A series of de-alkylation reactions were tried involving attempts to convert 4-t-butylether-n-butan-1-ol to 1,4-butanediol using other acidic candidates, e.g. SiO2, Al2 O3, MgO, WO3.Al2 O3, Acidic Clay, Acid Ion Exchange Resin, and Aqueous H3 PO4 catalyst. 8.6 grams--except in Example IX where 6.0 grams was used--of a mixture containing, on a mole percent basis, 4-t-butylether-n-butan-1-ol and 3-t-butylether-2-methylpropan-1-ol plus 0.20 grams of a catalyst candidate were blanketed with N2 and heated in a 25 ml flask fitted with a reflux condenser and a magnetic stirrer. The liquid phase reaction product constituents were monitored employing standard V.P.C. techniques throughout the course of the reactions. A summary of the liquid phase reaction medium constituents, e.g. tetrahydrofuran (THF), 3-t-butylether-2-methyl-propan-1-ol, 2-methyl-1,3-propanediol, 4-t-butylether-n-butan-1-ol, and 1,4-butanediol correlated with elapsed reaction time period is reported in Examples V-XI.

                                  TABLE 2__________________________________________________________________________EXAMPLE IISilica-Alumina1 Catalyzed De-alkylation of 4-t-butylether-n-butan-1-ol at 125 C.          1,4-di-t-                  4-t-butylether-n-Time/hrTHF2    t-butanol2          butoxybutane2                  butan-1-ol2                          1,4-butanediol2                                  Av Rate3                                        Selectivity4                                              Conversion5__________________________________________________________________________1    .52 1.6   6.3     54.9    36.6    50.1  --    36.62    .67 1.5   4.5     36.6    56.7    38.8  --    56.73    .55 1.2   4.2     31.4    62.6    28.6  --    62.64    .48 1.2   3.3     25.4    69.7    23.9  98.56                                              69.7__________________________________________________________________________ Footnotes 1, 2, 3, 4 and 5 = same as in Example  Table 1. 6 = total THF 0.48 (lig. phase) + 0.57 (gas phase) = 1.05 mole %

                                  TABLE 3__________________________________________________________________________EXAMPLE IIISilica-Alumina1 Catalyzed De-alkylation of 4-t-butylether-n-butan-1-ol at 130 C.Time/hrTHR2    1,4-di-t-butoxybutane2               4-t-butylether-n-butan-1-ol                            1,4-butanediol                                   Av Rate3                                        Selectivity4                                              Conversion5__________________________________________________________________________1    1.2 5.0        40.9         53.4   73.1 --    53.42    1.7 3.1        26.9         68.3   46.7 --    68.33    2.0 1.7        19.0         77.3   35.3 --    77.34    2.4 0.7        11.8         85.1   29.1 --    85.15.5  0.5 0.6        11.4         87.5   21.7 97.26                                              87.5__________________________________________________________________________ Footnotes 1, 2, 3, 4, and 5 = same as Example I Table 1. 6 = total THF 0.5 (lig. phase) + 2.0 (gas phase) = 2.5 mole %

                                  TABLE 4__________________________________________________________________________EXAMPLE IVSilica-Alumina1 Catalyzed De-alkylation of 4-t-butylether-n-butan-1-ol at 135 C.Time/hrTHF2    1,4-di-t-butoxybutane2               4-t-butylether-n-butan-1-ol2                            1,4-butanediol2                                   Av Rate3                                        Selectivity4                                              Conversion5__________________________________________________________________________0.5  0.7 5.9        49.9         43.5   119.2                                        --    43.51.0  0.9 4.4        39.3         60.5   82.9 --    60.51.5  2.4 3.5        27.7         66.4   60.6 --    66.42.0  2.0 2.4        22.4         73.2   50.1 --    73.23.0  2.6 1.1        12.0         84.3   38.5 95.46                                               84.23__________________________________________________________________________ Footnotes 1, 2, 3, 4, and 5 = same as Example I Table 1. 6 = total THF 2.6 (lig. phase) + 2.5 (gas phase) = 4.1 mole %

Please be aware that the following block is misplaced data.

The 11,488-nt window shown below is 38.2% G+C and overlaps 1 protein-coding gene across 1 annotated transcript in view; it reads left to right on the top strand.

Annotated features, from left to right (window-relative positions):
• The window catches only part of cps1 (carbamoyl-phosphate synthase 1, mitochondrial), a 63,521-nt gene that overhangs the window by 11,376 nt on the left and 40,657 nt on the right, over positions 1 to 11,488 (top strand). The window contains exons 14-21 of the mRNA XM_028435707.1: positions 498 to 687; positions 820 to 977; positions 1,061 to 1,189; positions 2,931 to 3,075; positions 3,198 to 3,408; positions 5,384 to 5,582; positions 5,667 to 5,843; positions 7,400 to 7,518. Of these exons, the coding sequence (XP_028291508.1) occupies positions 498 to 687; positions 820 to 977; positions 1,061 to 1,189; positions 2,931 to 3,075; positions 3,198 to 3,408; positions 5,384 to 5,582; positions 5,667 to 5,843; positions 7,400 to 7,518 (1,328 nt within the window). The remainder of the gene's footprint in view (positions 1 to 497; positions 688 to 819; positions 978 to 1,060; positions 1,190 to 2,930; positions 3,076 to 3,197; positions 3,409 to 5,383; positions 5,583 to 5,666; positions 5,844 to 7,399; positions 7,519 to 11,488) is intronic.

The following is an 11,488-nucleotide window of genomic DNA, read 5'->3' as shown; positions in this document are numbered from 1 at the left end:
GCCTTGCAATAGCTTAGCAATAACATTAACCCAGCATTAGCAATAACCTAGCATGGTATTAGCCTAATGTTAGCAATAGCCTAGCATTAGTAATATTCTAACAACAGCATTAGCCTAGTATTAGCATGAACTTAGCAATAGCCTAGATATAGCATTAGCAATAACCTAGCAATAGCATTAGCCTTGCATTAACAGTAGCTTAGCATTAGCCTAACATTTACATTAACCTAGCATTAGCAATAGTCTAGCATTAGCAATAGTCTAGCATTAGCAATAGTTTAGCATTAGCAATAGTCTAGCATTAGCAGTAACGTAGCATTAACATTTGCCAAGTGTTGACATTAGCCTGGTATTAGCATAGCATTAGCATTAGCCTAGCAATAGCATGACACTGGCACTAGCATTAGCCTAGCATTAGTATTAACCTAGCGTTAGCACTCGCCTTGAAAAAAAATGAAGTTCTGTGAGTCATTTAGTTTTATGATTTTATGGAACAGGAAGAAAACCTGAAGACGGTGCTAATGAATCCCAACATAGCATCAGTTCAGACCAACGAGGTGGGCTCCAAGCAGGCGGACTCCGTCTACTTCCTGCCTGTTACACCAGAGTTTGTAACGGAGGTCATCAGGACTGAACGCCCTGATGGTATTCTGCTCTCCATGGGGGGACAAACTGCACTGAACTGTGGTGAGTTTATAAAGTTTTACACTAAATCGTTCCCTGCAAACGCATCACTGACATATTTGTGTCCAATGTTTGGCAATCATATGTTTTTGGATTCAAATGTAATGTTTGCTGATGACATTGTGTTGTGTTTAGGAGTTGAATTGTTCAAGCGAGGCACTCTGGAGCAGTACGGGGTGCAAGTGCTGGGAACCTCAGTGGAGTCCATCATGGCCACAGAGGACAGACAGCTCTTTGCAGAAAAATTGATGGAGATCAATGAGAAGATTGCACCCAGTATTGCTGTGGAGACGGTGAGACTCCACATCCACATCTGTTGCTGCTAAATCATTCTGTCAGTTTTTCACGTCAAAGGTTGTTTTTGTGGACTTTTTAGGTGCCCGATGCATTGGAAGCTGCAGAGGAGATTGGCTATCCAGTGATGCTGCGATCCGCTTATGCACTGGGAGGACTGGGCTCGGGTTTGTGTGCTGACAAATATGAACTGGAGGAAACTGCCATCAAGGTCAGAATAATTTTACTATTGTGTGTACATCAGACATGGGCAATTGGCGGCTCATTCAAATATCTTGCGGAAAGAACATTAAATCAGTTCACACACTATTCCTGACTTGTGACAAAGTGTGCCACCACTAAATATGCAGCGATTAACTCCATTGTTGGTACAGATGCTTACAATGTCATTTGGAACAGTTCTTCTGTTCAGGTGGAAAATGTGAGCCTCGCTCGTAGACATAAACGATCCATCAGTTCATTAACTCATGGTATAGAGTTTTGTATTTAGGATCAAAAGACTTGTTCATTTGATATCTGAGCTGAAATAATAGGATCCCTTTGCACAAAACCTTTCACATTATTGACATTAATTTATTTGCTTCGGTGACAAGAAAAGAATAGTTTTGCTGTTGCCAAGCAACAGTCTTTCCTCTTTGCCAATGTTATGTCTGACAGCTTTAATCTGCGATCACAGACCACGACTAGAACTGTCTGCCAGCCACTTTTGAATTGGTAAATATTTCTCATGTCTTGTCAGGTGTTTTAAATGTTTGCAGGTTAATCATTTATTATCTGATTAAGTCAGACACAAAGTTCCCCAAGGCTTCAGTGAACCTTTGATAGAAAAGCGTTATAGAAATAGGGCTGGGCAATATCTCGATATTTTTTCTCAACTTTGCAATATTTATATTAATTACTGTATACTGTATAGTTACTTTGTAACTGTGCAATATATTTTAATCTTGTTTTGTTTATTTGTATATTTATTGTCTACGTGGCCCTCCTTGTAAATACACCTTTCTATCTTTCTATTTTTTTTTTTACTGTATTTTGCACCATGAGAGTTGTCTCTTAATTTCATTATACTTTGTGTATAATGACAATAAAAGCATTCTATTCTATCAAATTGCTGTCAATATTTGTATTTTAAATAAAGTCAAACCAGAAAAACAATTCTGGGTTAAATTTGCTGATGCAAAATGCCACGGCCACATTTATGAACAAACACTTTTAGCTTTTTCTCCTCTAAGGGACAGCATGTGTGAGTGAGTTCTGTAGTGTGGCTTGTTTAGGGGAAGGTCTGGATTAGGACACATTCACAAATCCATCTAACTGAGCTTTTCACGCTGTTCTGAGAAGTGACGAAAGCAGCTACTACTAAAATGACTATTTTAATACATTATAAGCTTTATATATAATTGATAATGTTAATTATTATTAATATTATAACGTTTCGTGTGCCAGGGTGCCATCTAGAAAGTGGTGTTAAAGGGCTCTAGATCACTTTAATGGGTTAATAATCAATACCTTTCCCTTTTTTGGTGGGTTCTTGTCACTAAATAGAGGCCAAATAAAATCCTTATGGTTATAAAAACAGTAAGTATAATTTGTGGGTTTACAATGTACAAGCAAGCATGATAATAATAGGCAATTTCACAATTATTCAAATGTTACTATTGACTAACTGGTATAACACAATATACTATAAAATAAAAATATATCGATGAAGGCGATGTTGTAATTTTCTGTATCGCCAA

TABLE 5__________________________________________________________________________EXAMPLES V-XIAttempted Acid Catalyzed De-alkylation of Tertiary-Alkylether-Alkanols                     3-t-          4-t-                     butylether-   butylether-  1,4-  Con-Ex. Catalyst      Temperature             Time/   2-methyl-                            2-methyl-1,3-                                   n-     1,4-  butanediol                                                      ver-No. Candidate      Range  hr  THF1                     propan-1-ol1                            propanediol1                                   butan-1-ol1                                          butanediol1                                                Selectivity2                                                      sion3__________________________________________________________________________V   SiO2      190-192 C.             0   --  13.8   --     81.7   --    --    --             2.5 0   13.8   0      81.7   0     --    --VI  Al2 O3      172-175 C.             0   --  13.8   --     81.7   --    --    --             5.5  1.3                     13.8   trace  78.6   trace n.d.4                                                      traceVII MgO    192-195 C.             0   0   16.2   --     74.2   --    --    --             3   trace                     16.2   trace  74.2   trace n.d.4                                                      traceVIII    WO3 . Al2 O3      171  C.             --  --  16.2   --     74.2   --    --    --             4.5 trace                     15.3   0.92   70.6   3.60  n.d.4                                                      traceIX  Acidic  95 C.             0   --  13.9   --     86.1   --    --    --    Clay          6.5  9.8                     0.15   14.2    0.9   75.1  88.5  87.2X   Acid Ion      0   --  13.6   --     86.4   --    --    --    Exchange      95 C.             9   30.5                     6.4    8.2    24.1   30.8  50.2  35.7    ResinXI  Aq . H3 PO4      145 C.             0   --  13.6   --     86.4   --    --    --             5   12.1                     0.1    12.9    0.4   74.5  86.0  86.2__________________________________________________________________________ 1 Mole percent. ##STR5## ##STR6## *(NOTE no analysis of isobutylene effluent for trace amounts of other constituents.)